I was warned about copyeditors ….
She’s made a bunch of changes that subtly alter my meaning. Or in some cases radically change it.
Quintissential example: one of the topics discussed in my non-technical introductory chapter is intellectual property. I had written:
To the best of my knowledge and belief, no user has ever been sued over intellectual property in Apache. This contrasts to Linux and the SCO lawsuits (which appear likely to vindicate Linux), and far more strongly to Microsoft, whose end users have paid substantial damages to third parties over patent infringements in Microsoft software.
There are three footnotes to this, containing further detail about SCO, and the Timeline and Softvault cases against Microsoft users.
To date, no user has ever been sued over intellectual property in Apache. This contrasts with the situation faced by Linux and SCO (though it appears likely that Linux will be vindicated), and even more strongly to the battles fought by Microsoft, whose end users have paid substantial damages to third parties over patent infringements in Microsoft software.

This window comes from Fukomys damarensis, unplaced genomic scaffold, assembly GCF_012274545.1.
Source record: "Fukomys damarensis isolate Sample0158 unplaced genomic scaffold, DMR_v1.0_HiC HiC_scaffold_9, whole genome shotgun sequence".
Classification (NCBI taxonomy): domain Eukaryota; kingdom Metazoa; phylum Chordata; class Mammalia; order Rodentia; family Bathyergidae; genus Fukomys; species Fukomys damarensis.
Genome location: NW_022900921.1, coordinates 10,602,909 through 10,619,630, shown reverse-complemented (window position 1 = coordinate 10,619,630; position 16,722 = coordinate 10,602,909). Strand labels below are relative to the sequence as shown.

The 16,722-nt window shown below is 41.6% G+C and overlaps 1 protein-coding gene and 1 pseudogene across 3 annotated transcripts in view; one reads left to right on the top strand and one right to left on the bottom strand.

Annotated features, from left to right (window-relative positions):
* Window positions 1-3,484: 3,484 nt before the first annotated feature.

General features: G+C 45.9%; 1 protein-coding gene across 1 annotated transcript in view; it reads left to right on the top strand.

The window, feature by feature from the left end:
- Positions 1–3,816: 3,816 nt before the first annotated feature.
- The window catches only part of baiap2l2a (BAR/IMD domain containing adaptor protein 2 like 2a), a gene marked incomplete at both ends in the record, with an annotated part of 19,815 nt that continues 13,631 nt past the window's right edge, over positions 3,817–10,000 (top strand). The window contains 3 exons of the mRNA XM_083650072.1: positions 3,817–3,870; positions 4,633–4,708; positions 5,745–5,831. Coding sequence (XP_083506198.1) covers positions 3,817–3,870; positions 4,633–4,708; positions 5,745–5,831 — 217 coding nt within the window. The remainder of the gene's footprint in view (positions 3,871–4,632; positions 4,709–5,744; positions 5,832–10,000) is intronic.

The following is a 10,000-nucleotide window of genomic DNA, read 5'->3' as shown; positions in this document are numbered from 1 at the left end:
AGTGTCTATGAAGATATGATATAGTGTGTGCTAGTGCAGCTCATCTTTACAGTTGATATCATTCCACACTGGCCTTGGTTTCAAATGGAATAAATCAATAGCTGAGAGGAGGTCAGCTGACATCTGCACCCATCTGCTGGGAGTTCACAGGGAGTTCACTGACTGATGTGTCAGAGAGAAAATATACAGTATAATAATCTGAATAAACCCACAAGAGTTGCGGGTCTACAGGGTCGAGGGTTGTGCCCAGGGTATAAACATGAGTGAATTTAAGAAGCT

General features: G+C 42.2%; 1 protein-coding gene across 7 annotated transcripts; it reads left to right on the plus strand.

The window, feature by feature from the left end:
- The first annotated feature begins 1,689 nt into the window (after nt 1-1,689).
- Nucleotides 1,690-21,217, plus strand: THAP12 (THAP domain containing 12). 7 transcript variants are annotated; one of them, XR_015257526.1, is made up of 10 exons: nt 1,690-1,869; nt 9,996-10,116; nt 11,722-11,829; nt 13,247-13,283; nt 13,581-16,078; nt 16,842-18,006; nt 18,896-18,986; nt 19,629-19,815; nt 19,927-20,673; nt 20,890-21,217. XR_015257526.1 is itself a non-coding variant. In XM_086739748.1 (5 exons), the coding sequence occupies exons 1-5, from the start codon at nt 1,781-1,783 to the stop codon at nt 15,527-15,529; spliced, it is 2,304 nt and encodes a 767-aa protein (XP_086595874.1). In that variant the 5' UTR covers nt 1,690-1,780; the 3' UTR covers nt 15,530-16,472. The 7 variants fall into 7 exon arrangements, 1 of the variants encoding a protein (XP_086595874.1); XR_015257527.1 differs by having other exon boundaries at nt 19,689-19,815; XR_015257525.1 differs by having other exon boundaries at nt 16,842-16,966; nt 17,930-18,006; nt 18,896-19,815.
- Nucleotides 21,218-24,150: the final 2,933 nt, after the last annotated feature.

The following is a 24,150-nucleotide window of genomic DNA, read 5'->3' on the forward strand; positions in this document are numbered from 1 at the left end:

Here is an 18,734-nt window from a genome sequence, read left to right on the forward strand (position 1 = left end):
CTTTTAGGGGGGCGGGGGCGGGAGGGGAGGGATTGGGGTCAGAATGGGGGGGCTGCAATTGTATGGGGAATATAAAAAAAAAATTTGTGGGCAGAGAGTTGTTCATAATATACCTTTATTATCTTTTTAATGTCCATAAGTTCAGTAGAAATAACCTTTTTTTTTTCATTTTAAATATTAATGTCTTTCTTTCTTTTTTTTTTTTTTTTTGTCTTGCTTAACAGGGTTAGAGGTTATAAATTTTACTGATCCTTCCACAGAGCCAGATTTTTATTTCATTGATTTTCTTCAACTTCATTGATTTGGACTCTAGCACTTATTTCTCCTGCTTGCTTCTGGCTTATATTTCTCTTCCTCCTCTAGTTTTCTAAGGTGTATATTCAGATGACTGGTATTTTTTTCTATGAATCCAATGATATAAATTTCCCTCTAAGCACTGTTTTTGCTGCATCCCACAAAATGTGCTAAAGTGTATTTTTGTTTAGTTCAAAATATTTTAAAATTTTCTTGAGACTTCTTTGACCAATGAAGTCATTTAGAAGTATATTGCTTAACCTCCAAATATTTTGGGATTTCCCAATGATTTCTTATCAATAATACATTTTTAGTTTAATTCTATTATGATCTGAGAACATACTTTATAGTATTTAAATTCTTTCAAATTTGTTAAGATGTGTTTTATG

Now, I’m sure my wording could be improved. But not by altering the meaning three times! First, removing “To the best of my knowledge and belief” turns the first into a stronger statement than I’m comfortable with. Second, “Linux and SCO”???? And third, it was precisely because Microsoft didn’t fight their battles that end-users paid tens of millions of dollars to Timeline.
Fortunately, the rest of the book is technical, and much less sensitive than that paragraph. Though I did painstakingly explain why I can use “Apache” to refer to the webserver (having explained this usage in the very first paragraph of the book), but that we can’t use “The Apache Project” to refer to the webserver project, without crossing a line that people involved in other Apache projects might legitimately take offence at.